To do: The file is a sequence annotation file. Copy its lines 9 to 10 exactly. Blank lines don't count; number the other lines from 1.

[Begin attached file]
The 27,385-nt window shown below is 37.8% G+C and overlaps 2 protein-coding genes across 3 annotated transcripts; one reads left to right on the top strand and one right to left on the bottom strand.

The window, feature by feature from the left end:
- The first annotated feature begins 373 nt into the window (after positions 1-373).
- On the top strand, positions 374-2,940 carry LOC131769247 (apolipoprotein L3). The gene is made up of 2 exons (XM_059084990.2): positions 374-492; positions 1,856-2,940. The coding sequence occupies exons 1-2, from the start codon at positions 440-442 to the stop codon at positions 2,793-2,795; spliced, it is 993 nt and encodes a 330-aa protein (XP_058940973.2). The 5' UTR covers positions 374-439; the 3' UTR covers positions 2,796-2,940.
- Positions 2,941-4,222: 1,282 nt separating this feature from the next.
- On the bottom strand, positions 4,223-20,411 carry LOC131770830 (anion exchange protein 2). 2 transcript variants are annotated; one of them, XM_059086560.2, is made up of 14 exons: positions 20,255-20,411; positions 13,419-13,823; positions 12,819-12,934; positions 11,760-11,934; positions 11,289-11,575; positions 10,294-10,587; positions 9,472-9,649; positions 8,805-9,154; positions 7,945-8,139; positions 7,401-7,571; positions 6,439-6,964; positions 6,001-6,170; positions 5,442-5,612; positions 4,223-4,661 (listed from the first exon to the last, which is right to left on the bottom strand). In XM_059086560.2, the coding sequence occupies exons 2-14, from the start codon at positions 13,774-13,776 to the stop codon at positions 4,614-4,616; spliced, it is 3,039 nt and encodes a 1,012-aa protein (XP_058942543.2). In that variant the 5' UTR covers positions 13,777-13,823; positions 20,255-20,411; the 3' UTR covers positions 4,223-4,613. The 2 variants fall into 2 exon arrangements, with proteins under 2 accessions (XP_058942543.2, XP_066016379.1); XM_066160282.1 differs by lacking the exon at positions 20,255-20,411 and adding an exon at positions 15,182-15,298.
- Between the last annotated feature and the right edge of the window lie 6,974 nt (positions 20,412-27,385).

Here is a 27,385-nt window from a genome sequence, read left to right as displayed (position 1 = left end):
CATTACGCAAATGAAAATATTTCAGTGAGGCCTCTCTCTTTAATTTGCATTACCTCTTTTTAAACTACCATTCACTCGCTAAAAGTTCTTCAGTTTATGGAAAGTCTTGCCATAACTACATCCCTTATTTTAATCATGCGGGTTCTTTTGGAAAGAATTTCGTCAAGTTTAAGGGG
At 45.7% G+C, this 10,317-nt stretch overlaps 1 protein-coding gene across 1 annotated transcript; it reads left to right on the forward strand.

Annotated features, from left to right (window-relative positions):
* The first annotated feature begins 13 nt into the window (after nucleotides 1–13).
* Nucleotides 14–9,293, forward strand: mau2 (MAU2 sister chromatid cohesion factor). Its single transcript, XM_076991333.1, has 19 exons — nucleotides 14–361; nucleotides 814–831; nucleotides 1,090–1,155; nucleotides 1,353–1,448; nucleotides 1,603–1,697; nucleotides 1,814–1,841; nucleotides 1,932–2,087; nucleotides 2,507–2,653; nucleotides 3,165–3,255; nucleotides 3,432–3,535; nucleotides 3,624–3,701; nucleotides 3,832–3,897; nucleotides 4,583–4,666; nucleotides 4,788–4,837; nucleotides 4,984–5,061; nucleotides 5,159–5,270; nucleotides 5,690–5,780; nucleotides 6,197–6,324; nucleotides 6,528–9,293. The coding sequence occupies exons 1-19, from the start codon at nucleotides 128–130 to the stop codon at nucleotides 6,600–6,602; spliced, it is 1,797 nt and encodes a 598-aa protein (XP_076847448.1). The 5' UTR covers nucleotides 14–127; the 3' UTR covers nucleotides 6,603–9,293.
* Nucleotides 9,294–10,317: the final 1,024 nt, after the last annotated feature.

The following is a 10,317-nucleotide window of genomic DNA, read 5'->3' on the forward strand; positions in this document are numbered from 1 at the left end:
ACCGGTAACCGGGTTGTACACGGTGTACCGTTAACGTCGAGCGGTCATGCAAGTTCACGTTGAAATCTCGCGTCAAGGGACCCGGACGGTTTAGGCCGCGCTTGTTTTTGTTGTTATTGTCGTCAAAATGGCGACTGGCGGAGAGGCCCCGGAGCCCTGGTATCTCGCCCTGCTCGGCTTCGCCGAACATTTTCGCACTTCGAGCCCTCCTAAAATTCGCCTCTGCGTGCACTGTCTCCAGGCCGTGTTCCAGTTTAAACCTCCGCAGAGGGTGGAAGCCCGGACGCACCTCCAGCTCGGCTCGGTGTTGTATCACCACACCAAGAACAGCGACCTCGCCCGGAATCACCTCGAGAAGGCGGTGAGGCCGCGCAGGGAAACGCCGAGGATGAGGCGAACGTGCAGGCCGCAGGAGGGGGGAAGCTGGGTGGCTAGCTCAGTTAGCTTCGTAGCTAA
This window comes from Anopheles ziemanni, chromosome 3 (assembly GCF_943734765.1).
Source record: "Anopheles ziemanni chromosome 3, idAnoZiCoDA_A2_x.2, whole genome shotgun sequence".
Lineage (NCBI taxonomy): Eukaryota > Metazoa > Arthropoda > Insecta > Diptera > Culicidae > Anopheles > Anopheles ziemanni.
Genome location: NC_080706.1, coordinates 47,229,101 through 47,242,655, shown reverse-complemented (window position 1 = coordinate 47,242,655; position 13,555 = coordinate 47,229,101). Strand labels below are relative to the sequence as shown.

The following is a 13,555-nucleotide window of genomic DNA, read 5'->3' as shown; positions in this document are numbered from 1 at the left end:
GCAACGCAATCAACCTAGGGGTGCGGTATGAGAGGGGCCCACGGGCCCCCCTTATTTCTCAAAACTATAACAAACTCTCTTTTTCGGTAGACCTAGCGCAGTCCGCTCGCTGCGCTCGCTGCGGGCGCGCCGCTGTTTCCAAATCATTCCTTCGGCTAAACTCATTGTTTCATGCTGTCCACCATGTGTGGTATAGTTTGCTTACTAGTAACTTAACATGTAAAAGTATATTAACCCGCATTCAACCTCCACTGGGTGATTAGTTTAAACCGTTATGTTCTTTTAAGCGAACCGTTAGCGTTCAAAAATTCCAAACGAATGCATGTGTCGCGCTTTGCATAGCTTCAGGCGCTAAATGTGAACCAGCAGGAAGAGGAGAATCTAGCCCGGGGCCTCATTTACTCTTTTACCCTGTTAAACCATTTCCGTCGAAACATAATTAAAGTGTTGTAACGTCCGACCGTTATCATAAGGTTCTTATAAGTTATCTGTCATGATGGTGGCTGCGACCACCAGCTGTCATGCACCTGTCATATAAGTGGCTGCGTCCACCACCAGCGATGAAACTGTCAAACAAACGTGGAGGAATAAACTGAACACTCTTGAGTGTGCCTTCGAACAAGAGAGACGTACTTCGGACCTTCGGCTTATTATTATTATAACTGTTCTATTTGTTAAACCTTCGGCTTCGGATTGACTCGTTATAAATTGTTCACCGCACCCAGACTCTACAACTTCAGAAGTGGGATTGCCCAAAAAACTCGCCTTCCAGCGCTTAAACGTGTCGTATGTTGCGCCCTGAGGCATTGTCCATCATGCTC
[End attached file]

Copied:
CATTACGCAAATGAAAATATTTCAGTGAGGCCTCTCTCTTTAATTTGCATTACCTCTTTTTAAACTACCATTCACTCGCTAAAAGTTCTTCAGTTTATGGAAAGTCTTGCCATAACTACATCCCTTATTTTAATCATGCGGGTTCTTTTGGAAAGAATTTCGTCAAGTTTAAGGGG
At 45.7% G+C, this 10,317-nt stretch overlaps 1 protein-coding gene across 1 annotated transcript; it reads left to right on the forward strand.